A recent study analyzed smoking’s ties to substance use and mental, psychological and general health in sexual minority men and trans women.
Among sexual minority men and transgender women, smoking is associated with a higher rate of substance use as well as worse mental health.
That’s according to a new study conducted by researchers at the Rutgers School of Public Health that was published in the Annals of Behavioral Medicine.
The study’s authors surveyed a group of 665 racially, ethnically and socioeconomically diverse sexual minority men and trans women. Seventy percent of them reported smoking cigarettes.
Those who currently smoked were more likely to be white and reported marijuana use on a greater number of days during the past months compared with those who did not currently smoke cigarettes. Current smokers also had more symptoms of anxiety and used alcohol more frequently.
“Evidence also tells us that smoking is associated with worse mental health and increased substance use, but we don’t know how these conditions are related to each other, exacerbating and mutually reinforcing their effects,” Perry N. Halkitis, PhD, dean of the Rutgers School of Public Health and the study’s senior author, said in a press release.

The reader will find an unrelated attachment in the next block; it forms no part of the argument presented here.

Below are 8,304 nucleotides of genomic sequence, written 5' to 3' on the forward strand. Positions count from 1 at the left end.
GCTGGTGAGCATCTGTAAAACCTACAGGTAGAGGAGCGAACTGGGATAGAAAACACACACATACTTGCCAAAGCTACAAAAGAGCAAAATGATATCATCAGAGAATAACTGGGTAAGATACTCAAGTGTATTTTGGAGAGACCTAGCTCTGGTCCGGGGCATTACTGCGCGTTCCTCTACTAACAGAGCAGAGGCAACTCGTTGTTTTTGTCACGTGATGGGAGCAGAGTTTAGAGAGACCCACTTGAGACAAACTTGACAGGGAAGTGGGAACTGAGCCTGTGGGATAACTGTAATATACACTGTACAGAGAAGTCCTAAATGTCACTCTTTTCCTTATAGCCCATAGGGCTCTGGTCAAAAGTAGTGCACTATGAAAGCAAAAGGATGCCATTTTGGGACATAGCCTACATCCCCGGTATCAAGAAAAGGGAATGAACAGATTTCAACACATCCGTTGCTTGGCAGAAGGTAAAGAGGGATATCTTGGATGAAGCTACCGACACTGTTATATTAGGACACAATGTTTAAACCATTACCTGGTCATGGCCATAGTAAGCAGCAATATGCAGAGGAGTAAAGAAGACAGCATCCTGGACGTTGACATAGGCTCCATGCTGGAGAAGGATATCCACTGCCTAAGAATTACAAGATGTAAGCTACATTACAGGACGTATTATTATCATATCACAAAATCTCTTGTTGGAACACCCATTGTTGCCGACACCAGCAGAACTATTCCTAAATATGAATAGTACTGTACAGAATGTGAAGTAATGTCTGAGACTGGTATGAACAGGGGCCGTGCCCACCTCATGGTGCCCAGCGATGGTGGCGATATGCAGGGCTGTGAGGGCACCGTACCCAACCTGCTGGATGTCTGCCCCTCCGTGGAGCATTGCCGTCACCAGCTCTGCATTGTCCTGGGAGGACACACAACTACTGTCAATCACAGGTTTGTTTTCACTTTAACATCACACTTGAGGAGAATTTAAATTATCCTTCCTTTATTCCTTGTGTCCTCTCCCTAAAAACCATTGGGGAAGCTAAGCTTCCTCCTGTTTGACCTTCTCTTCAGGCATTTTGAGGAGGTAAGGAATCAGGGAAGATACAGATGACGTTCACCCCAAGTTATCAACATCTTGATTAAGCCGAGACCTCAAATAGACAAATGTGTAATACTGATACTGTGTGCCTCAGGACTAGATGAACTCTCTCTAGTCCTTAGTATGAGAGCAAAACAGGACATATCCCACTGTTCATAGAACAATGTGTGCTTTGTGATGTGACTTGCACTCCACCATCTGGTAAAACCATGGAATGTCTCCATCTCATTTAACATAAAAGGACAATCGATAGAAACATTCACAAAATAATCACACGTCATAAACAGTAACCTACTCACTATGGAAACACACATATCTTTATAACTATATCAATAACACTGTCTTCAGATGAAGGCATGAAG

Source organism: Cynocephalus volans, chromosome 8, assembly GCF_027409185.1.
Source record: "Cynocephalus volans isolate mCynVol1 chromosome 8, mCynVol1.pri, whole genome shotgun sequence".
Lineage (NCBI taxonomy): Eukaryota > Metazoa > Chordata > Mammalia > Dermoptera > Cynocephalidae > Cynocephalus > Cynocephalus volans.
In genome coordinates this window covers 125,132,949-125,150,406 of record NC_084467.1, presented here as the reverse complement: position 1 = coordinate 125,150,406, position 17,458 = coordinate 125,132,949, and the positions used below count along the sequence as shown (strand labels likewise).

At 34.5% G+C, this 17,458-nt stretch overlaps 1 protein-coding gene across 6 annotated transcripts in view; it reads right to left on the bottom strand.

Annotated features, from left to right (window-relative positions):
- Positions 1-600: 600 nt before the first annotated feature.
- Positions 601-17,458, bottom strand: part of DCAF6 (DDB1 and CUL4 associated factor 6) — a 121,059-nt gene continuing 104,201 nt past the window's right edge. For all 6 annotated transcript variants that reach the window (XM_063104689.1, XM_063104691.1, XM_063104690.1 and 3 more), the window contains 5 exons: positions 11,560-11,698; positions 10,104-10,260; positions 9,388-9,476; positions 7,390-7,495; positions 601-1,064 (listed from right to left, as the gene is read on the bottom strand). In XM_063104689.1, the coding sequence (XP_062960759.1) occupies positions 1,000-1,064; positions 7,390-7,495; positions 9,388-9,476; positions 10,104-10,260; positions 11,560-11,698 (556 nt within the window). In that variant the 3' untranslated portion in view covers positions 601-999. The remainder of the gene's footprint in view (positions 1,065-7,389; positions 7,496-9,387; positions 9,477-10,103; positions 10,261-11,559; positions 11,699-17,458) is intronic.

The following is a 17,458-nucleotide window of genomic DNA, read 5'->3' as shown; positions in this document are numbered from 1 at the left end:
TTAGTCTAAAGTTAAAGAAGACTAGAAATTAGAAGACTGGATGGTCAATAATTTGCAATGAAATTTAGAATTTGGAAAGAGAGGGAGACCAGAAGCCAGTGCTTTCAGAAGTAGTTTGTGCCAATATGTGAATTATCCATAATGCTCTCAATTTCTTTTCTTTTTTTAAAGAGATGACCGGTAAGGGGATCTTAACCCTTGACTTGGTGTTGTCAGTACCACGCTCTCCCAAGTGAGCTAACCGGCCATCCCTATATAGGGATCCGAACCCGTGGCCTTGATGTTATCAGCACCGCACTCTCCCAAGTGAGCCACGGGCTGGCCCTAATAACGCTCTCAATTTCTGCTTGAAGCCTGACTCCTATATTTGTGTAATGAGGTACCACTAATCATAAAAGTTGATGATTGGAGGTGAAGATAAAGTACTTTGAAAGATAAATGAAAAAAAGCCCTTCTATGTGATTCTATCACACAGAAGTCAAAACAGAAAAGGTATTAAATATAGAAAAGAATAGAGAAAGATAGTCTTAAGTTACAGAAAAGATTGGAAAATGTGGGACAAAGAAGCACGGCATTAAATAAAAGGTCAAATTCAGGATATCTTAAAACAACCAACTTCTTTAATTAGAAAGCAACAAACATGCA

“Our findings underscore the importance of holistic approaches to tobacco treatment that account for psychosocial drivers of substance use and that address the complex relationships between mental health and use of substances like alcohol, tobacco and marijuana,” said Caleb LoSchiavo, a doctoral student at the Rutgers School of Public Health and the study’s first author.
To read a press release about the study, click here.
To read the study abstract, click here.